The theme of the Christmas Carol is thus closely linked with the theme of Martin Chuzzlewit, which was being written and published as a serial during the very time in which the shorter story appeared. The selfishness so variously manifested in the one is limited in the other to the selfishness of financial gain. For in an acquisitive society the form that selfishness predominantly takes is monetary greed. The purpose of such a society is the protection of property rights. Its rules are created by those who have money and power, and are designed, to the extent that they are consistent, for the perpetuation of money and power. With the growing importance of commerce in the eighteenth century, and of industry in the nineteenth, political economists—the "philosophers" Dickens de-tested—rationalized the spirit of ruthless greed into a system claiming authority throughout society.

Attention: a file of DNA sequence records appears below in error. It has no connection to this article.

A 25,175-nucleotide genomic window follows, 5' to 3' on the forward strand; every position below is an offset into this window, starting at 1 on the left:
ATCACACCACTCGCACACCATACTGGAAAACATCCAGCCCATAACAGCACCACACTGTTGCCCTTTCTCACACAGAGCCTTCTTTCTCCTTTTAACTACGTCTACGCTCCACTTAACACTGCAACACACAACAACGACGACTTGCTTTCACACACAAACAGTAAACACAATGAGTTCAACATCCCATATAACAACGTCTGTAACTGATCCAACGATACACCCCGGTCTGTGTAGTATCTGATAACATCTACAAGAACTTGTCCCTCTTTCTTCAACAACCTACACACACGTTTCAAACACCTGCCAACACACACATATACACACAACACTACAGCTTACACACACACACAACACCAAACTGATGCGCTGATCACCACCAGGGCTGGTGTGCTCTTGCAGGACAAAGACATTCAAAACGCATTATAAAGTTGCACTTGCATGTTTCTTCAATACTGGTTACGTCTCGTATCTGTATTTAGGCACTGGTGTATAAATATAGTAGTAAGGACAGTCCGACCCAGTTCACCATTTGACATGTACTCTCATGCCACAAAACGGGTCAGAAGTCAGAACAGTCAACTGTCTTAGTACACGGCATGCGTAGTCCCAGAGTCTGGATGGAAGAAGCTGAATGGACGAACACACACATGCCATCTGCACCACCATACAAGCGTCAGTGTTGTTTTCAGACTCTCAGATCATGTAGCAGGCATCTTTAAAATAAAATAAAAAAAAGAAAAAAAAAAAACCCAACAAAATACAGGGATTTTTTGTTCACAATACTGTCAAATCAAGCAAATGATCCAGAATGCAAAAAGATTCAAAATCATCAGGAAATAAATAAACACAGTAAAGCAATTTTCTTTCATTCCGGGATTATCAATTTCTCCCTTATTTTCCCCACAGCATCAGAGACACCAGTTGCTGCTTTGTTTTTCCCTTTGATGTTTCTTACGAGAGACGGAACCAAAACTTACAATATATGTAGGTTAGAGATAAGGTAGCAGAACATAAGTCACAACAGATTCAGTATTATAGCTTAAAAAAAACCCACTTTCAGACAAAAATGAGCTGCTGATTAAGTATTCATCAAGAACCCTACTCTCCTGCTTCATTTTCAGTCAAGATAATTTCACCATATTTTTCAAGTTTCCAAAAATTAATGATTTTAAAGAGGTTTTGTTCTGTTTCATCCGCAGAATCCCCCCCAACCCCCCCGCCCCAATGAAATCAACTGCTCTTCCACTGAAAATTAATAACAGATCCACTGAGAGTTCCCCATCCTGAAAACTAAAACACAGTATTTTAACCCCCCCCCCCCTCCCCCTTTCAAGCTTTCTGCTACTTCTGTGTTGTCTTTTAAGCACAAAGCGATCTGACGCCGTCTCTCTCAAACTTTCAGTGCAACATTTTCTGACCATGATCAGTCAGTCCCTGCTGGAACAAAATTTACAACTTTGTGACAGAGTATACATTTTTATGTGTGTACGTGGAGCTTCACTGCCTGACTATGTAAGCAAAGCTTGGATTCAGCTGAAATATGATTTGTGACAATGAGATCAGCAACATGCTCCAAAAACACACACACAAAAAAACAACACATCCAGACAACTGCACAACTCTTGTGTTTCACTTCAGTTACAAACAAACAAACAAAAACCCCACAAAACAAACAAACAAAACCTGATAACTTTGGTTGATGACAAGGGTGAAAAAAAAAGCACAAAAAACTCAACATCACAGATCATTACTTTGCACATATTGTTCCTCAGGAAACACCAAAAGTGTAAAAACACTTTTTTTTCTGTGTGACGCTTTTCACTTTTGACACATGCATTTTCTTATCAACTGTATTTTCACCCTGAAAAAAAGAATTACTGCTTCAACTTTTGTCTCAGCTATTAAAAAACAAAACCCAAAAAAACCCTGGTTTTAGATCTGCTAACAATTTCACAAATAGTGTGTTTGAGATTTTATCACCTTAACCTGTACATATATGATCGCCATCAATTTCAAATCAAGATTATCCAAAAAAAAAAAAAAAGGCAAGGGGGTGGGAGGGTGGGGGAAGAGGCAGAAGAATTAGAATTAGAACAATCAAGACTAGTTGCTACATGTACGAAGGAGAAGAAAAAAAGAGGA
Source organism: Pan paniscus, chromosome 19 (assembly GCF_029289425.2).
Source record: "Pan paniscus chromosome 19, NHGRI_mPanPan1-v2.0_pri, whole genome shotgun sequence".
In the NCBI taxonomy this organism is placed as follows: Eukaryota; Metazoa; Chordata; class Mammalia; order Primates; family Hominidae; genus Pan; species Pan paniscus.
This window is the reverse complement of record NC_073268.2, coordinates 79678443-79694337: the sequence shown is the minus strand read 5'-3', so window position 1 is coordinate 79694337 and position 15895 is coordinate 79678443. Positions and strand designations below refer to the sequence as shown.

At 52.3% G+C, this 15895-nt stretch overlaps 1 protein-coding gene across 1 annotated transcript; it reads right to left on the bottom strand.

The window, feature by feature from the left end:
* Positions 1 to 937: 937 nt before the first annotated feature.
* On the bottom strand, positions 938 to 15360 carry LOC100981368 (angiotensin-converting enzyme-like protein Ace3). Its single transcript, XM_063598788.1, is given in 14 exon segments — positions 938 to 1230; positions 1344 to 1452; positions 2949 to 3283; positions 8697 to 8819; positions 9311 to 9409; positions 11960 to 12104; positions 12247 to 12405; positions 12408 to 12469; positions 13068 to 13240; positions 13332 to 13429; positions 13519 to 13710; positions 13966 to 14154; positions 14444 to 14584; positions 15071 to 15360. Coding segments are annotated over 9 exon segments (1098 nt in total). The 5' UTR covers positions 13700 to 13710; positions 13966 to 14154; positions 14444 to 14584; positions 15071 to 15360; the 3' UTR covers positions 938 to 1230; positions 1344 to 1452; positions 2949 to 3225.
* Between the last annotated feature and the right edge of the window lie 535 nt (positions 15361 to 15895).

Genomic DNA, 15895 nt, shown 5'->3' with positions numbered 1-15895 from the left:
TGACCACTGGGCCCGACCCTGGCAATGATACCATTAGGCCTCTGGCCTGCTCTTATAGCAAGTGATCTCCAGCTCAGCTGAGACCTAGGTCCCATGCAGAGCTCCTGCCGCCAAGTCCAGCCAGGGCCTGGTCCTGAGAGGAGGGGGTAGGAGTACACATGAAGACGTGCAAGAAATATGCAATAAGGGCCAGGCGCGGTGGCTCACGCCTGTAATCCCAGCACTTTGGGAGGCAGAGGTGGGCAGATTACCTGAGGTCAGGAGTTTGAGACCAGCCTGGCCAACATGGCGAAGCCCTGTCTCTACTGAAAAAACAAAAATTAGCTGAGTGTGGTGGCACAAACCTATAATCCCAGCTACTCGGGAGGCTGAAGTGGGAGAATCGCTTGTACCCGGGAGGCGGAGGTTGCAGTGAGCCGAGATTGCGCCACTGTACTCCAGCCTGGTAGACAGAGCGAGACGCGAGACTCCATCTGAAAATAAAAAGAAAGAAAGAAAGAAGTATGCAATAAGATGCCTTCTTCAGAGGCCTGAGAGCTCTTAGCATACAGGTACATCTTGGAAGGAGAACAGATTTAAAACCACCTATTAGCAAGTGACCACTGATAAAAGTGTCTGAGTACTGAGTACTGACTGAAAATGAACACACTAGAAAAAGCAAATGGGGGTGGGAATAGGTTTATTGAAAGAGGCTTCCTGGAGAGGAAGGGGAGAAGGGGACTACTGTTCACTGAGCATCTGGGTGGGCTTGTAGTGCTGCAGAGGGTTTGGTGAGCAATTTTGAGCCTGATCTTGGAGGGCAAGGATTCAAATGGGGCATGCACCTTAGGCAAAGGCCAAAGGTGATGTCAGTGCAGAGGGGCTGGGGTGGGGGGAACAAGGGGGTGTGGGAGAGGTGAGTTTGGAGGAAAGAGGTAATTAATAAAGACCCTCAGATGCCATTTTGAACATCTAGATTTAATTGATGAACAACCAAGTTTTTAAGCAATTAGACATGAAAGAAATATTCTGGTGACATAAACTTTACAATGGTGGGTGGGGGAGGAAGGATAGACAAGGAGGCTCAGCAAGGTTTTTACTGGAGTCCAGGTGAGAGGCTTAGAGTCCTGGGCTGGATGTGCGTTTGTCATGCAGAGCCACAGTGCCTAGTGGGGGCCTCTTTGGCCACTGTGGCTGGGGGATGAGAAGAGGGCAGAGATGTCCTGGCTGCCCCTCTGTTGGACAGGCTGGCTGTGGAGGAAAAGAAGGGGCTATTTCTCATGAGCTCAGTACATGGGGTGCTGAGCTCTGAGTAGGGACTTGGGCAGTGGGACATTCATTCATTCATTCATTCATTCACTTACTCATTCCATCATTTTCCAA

Services as well as goods, they said, were subject only to the laws of profitable trade. There was no just price. One bought in the cheapest market and sold in the dearest. There was no just wage. The mill owner paid the mill hand what competition decreed under the determination of the "iron law of wage." If the poor, the insufficiently aggressive, and the mediocre in ability were unable to live on what they could get, they must starve—or put up with the treadmill and the workhouse—and even these institutions represented concessions to mere humanity that must be made as forbidding as possible. Ideally, no sentimental conceptions must be allowed to obstruct the workings of the law of supply and demand. "Cash-nexus" was the sole bond between man and man. The supreme embodiment of this social theory was the notion of the "economic man," that curiously fragmentary picture of human nature, who never performed any action except at the dictates of monetary gain. And Scrooge, in the Christmas Carol, is nothing other than a personification of economic man.